Geriatrics Society Releases Second Choosing Wisely List

Larry Hand

February 27, 2014

The American Geriatrics Society (AGS) has released a second list of 5 tests or treatments that physicians and older adult patients or caregivers should question before proceeding with them. Release of the evidence-based recommendations is a continuation of the AGS's participation in the Choosing Wisely initiative, launched in 2012 by the American Board of Internal Medicine Foundation.

"We are grateful to have had the opportunity to identify these five additional things," Paul Mulhausen, MD, from Iowa City, Iowa, chair of AGS' Choosing Wisely Workgroup, said in a news release. "Because older patients tend to take more medications, and undergo more medical tests and procedures than younger adults, this information is invaluable."

The new list, released online February 27, adds 5 tests or treatments to a previous Choosing Wisely list by AGS that was published in the Journal of the American Geriatric Society in June 2013.

The new recommendations are:

  • "Don't prescribe cholinesterase inhibitors for dementia without periodic assessment for perceived cognitive benefits and adverse gastrointestinal effects." If a patient is started on cholinesterase inhibitors and treatment goals are not achieved after a reasonable time such as 12 weeks, medication discontinuation should be considered.

  • "Don't recommend screening for breast or colorectal cancer, nor prostate cancer (with the [prostate-specific antigen] test) without considering life expectancy and the risks of testing, overdiagnosis and overtreatment." Screening for these 3 cancers exposes patients with life expectancies lower than 10 years to potential harms with little benefit potential.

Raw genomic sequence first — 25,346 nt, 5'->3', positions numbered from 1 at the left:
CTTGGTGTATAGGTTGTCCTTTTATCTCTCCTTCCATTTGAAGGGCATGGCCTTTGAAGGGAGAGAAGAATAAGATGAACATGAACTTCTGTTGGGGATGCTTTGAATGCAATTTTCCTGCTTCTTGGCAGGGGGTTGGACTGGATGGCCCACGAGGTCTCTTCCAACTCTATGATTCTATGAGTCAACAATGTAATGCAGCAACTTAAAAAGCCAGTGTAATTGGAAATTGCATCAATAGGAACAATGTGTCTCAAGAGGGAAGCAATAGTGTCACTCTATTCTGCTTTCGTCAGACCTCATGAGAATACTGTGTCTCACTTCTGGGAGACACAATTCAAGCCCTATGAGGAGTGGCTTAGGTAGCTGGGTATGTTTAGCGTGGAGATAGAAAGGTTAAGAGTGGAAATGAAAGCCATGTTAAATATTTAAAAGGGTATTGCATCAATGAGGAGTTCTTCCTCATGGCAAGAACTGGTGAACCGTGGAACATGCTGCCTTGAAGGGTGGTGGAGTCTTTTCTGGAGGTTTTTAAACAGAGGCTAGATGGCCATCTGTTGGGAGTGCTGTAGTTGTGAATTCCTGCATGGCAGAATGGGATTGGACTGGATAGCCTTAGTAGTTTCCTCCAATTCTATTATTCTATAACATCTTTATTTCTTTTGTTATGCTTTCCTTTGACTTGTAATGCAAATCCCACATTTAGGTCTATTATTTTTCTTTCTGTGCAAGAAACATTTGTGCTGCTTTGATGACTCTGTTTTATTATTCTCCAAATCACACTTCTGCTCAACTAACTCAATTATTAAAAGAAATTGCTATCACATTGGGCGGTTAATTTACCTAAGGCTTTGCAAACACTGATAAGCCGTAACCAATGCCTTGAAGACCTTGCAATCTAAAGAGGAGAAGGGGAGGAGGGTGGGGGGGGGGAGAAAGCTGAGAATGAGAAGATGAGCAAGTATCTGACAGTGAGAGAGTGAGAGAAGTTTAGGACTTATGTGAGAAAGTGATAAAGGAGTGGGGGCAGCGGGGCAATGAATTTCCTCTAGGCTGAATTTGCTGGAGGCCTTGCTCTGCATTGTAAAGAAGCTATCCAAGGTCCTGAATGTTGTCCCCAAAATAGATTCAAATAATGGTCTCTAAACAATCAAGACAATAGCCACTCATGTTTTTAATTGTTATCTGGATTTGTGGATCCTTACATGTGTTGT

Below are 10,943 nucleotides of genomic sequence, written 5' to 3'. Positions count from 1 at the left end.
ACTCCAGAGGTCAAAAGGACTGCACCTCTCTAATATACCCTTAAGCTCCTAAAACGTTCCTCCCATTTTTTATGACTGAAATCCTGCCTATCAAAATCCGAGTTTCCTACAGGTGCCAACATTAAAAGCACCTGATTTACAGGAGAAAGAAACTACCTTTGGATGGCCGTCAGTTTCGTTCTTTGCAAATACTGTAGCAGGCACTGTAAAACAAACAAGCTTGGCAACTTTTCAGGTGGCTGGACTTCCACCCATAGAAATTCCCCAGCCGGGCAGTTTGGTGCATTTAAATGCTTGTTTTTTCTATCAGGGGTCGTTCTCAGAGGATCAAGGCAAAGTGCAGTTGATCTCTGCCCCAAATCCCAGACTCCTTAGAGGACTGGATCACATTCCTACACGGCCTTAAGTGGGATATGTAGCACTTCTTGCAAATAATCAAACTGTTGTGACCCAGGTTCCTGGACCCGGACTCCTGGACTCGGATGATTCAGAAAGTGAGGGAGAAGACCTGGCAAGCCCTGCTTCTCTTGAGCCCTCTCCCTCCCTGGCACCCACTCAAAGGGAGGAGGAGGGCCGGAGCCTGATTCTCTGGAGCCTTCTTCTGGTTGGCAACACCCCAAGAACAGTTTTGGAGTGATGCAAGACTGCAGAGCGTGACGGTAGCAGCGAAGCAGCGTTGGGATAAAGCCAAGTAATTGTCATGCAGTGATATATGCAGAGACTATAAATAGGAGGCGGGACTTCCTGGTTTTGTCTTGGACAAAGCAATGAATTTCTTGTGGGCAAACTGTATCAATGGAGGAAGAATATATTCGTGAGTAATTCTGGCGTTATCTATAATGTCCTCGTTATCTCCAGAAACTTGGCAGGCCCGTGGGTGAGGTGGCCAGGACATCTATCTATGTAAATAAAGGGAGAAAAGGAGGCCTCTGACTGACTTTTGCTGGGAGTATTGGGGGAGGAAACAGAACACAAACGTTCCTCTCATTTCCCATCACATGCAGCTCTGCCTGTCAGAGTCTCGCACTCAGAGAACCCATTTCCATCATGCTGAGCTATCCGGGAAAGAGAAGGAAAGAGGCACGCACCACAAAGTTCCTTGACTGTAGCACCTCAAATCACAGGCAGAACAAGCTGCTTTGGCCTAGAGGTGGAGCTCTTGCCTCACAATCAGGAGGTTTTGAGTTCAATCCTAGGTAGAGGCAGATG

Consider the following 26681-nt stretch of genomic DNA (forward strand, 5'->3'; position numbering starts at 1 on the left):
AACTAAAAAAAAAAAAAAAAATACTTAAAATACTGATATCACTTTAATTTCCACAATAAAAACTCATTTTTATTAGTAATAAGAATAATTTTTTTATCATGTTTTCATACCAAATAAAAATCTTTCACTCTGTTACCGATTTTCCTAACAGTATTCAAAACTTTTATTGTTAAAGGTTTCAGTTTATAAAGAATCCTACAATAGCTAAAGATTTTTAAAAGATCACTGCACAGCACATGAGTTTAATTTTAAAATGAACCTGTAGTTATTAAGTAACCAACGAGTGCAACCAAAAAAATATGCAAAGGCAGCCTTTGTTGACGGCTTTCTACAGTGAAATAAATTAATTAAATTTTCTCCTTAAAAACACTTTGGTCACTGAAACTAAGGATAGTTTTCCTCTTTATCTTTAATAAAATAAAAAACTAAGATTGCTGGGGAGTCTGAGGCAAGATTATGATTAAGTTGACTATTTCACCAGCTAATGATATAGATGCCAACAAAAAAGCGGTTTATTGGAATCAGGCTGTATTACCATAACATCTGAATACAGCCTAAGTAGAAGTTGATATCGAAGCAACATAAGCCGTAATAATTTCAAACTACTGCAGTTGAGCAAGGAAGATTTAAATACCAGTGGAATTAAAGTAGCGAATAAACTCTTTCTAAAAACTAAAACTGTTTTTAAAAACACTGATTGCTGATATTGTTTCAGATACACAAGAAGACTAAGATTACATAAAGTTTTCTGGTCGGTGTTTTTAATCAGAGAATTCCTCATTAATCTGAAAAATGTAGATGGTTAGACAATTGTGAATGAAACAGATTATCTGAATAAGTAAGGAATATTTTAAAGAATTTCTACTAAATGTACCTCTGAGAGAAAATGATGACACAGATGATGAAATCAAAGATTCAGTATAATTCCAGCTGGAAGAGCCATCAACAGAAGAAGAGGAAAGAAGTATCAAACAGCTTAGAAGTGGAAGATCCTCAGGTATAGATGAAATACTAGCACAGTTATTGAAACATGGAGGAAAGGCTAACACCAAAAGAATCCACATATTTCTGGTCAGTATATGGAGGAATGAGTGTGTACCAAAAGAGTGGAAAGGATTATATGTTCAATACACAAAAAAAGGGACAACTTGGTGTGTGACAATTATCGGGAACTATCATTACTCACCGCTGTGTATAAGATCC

• "Avoid using prescription appetite stimulants or high-calorie supplements for treatment of anorexia or cachexia in older adults; instead, optimize social supports, provide feeding assistance and clarify patient goals and expectations." No evidence exists that these stimulants and supplements improve quality of life, mood, functional status, or survival

  • "Don't prescribe a medication without conducting a drug regimen review." A review may reduce medication burdens by exposing unnecessary prescriptions

  • "Avoid physical restraints to manage behavioral symptoms of hospitalized older adults with delirium." Use physical restraints only as a last resort and discontinue as early as possible

The previous recommendations were:

  • "Don't recommend percutaneous feeding tubes in patients with advanced dementia; instead offer oral assisted feeding."

  • "Don't use antipsychotics as first choice to treat behavioral and psychological symptoms of dementia."

  • "Avoid using medications to achieve hemoglobin A1c <7.5% in most adults age 65 and older; moderate control is generally better."

  • "Don't use benzodiazepines or other sedative-hypnotics in older adults as first choice for insomnia, agitation or delirium."

  • "Don't use antimicrobials to treat bacteriuria in older adults unless specific urinary tract symptoms are present."

A national campaign, Choosing Wisely involves more than 50 medical specialty societies identifying common medical tests and treatments that may not be necessary or of benefit to patients.

"Five Things Physicians and Patients Should Question." AGS. Full text


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